Tag Archives: Libya

All you need to know about last week’s B-2 stealth bombers round trip mission across the Atlantic

On Sept. 13, two B-2A Spirit stealth bombers out of Whiteman Air Force Base, Missouri, flew a round-robin mission across the Atlantic.

What someone saw as a rehearsal of an eventual air strike on Syria, was (more or less) a standard mission aimed at testing the U.S. capability to launch “Global Strike” missions across the globe from CONUS (Continental US).

As happened during the North Korea crisis, when a B-2 reached South Korea amid threat of a ballistic missile launch by Pyongyang, or during the war in Libya, when two Spirit bombers performed a real bombing run on Gaddafi’s airports taking off from their base in Missouri.

But, whereas the attack on Libya had been really “stealth” (since the bombers used a REACH callsign, usually allocated to tanker, transport and support aircraft to go unnoticed among airband listeners) the entire flight of the two B-2s across the Pond on Sept. 13 was not only announced by the deployment of an E-6 Mercury in Europe, but was also very well documented by North American and British milair monitors.

Among them, “Rich”, an expert in the field, who has logged the entire 20-hour mission and has provided The Aviationist the following detailed log.

Two B-2A Spirits, callsign HAMAL 11/12 took off in the early hours of September 13 and conducted a global power mission over the north Atlantic.

They refuelled over Nova Scotia at 0800z with two KC135s callsign ETHYL B1/B2.

After an hour of refuelling they routed overhead Newfoundland before heading east across the Atlantic ocean.

Two KC-135s from Fairchild McConnell AFB, callsign SPUR 57/58 forward deployed to RAF Mildenhall a few days previously and were tasked to conduct the Bombers second Air Refuelling which took place around 44N22W around 1230z, a few hundred miles west of Spain.

After the second air refuelling, the bombers headed south down the Portuguese FIR before routing back west towards Newfoundland for their third air refuelling over Nova Scotia with two more KC-135s, ETHYL B3/B4. The B-2As then transited back to Whiteman AFB.

As well as the six KC-135s to refuel the bombers, the B-2s were also supported by a forward deployed E-6B Mercury which was TDY (Temporary Deployed) at Stuttgart.

Using callsign RAZZ02 with the ATC (Air Traffic Control) the E-6 acted as SKYMASTER for the bombers using the callsign of AUDIO KIT throughout the second half of the mission. The E-6B set up an orbit in the western half of the Bay of Biscay.

This time the mission was monitored from the beginning to the end. If it were a real combat sortie, very few details would have been broadcast for anybody to hear. Hopefully…..

Image credit: Christoper A. Ebdon

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Eurofighter Typhoon celebrates 200,000 flying hours with special markings

On Sept. 8, Eurofighter confirmed that the Eurofighter Typhoon has now achieved more than 200,000 flying hours since the entry-into-service of its worldwide fleet.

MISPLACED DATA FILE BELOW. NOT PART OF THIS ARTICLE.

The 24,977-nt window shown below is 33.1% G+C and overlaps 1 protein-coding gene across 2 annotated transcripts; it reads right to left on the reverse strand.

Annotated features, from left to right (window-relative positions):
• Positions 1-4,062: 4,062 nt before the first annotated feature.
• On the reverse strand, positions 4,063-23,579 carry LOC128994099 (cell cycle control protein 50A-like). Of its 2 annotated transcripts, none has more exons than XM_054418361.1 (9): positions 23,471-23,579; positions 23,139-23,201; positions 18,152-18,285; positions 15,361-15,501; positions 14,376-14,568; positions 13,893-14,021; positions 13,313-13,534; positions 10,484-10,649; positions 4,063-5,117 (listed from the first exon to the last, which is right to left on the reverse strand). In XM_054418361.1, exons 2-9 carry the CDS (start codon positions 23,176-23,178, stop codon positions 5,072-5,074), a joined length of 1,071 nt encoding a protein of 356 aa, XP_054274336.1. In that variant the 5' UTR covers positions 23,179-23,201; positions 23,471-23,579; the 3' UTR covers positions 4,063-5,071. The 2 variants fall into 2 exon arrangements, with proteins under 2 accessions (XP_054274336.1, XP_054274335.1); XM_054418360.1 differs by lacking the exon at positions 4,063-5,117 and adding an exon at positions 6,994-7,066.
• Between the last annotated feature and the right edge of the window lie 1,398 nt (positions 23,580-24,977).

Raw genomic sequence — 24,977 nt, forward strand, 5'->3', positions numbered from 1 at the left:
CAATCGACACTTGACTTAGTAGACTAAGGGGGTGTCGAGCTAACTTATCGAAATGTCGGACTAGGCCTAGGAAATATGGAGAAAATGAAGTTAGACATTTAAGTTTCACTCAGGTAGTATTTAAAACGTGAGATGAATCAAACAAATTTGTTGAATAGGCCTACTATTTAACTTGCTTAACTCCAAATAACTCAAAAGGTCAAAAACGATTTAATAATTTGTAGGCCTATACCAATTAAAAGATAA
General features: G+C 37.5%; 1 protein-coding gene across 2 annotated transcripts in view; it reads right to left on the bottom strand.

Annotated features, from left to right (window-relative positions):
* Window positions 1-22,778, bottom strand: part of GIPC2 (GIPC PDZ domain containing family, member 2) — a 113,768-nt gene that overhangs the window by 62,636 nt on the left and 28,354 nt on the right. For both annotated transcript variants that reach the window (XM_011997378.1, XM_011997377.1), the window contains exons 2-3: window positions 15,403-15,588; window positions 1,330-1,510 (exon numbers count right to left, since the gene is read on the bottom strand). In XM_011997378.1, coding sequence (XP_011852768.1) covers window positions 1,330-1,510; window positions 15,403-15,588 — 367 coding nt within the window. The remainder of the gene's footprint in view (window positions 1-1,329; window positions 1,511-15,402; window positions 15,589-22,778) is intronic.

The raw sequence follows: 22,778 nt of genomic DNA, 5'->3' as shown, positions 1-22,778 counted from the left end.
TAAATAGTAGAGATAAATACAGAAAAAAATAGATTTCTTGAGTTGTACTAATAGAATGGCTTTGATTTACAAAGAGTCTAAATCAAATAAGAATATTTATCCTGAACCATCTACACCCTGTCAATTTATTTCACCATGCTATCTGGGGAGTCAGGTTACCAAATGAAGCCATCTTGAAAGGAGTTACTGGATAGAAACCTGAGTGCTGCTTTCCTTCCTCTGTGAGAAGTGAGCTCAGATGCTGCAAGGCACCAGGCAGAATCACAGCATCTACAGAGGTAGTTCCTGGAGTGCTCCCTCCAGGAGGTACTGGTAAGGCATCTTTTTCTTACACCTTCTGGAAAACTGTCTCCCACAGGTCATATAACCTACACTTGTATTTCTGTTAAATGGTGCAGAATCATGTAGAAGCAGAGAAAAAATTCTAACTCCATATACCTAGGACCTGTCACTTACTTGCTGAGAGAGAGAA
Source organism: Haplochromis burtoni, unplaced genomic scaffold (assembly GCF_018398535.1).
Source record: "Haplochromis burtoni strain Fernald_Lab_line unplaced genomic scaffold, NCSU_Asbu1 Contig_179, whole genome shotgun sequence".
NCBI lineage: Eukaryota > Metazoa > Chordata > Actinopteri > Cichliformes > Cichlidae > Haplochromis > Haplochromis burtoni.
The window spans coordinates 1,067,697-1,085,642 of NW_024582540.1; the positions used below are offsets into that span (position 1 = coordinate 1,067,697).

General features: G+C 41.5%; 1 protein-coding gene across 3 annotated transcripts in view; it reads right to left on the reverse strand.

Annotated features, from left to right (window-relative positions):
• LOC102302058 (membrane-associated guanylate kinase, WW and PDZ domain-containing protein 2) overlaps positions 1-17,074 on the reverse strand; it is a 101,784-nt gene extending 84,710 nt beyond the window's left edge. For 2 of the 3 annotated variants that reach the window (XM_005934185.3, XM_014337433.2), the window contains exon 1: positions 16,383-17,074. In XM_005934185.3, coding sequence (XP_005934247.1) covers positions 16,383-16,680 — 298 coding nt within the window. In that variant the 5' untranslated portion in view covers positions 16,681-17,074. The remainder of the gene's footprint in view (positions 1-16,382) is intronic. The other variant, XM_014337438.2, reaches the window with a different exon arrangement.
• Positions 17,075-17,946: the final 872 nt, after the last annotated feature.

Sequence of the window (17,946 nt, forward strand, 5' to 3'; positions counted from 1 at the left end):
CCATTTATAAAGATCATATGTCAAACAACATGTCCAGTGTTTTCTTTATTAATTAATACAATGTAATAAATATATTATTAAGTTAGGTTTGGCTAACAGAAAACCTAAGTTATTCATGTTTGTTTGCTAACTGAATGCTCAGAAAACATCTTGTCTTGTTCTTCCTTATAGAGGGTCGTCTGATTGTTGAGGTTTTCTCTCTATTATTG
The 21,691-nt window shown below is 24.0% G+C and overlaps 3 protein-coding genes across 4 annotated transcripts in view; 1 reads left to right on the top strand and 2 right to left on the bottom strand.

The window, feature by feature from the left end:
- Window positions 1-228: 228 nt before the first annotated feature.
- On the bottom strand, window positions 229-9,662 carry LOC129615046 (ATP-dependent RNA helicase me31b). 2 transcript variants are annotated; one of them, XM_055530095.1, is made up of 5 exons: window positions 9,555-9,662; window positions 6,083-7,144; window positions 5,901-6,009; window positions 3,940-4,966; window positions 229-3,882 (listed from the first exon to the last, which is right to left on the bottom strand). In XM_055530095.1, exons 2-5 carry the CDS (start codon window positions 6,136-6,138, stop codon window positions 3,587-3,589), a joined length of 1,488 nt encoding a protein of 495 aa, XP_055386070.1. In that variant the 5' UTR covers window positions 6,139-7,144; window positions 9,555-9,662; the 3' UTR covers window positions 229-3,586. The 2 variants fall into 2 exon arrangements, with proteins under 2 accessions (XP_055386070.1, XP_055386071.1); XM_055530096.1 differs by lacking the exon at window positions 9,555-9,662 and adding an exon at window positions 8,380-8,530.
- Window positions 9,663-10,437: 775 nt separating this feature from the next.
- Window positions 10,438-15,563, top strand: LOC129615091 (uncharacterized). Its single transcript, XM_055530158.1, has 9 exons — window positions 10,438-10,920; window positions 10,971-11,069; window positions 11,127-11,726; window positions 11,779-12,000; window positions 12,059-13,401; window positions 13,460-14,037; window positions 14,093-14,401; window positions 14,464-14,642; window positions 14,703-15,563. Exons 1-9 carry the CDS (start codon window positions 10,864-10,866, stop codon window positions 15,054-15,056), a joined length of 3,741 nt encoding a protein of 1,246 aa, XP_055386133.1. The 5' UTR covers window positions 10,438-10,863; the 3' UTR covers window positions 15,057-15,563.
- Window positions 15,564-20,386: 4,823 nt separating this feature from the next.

719 aircraft on contract, 571 aircraft ordered and 378 aircraft delivered: these are the figures of the programme that is Europe’s largest defense program today.

Alberto Gutierrez, Chief Executive Officer of Eurofighter Jagdflugzeug GmbH, said: “Every day our aircraft are protecting the skies in Europe, the Middle East and even in the Southern hemisphere. They are on Quick Reaction Alert (QRA) duty 24 hours a day, 7 days a week. Eurofighter Typhoon is combat proven since the Libya operations and is now gaining considerable momentum – indeed the programme has never looked stronger.”

The statement came while six Typhoons are providing the air defense of Cyprus amid growing tensions with Syria.

The press release issued by Eurofighter for the 200K FH provides some interesting details about the history of the program.

The first 5,000 flying hours were achieved in November 2005. 10,000 hours came in August 2006 and 20,000 in May 2007. By August 2008, the Eurofighter Typhoon fleet had surpassed 50,000 hours and 100,000 flying hours was reached in January 2011. In the course of these flying hours, Eurofighter has demonstrated 100 per cent availability in numerous international deployments including: Alaska; Malaysia; the United Arab Emirates; the USA; and India.

The global Eurofighter fleet now comprises 20 operating units with locations in Europe, the South Atlantic and the Middle East. Specifically there are: 7 units in the UK (4 in Coningsby, 2 in Leuchars and 1 in Mount Pleasant, Falkland Islands); 5 in Italy (2 in Grosseto, 2 in Gioia del Colle, 1 in Trapani); 3 in Germany (Laage, Neuburg and Nörvenich), as well as 3 in Spain (2 in Morón, 1 in Albacete) and one each in Austria (Zeltweg) and in the Kingdom of Saudi Arabia – all of them have contributed to the 200,000 flying hour total.

To mark the 200,000 flying hours a German Typhoon “30-70” was given red celebrative markings as the image in this post shows.

Image credit: Eurofighter


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Libyan Mig-21 Fishbed fighter jets over North Africa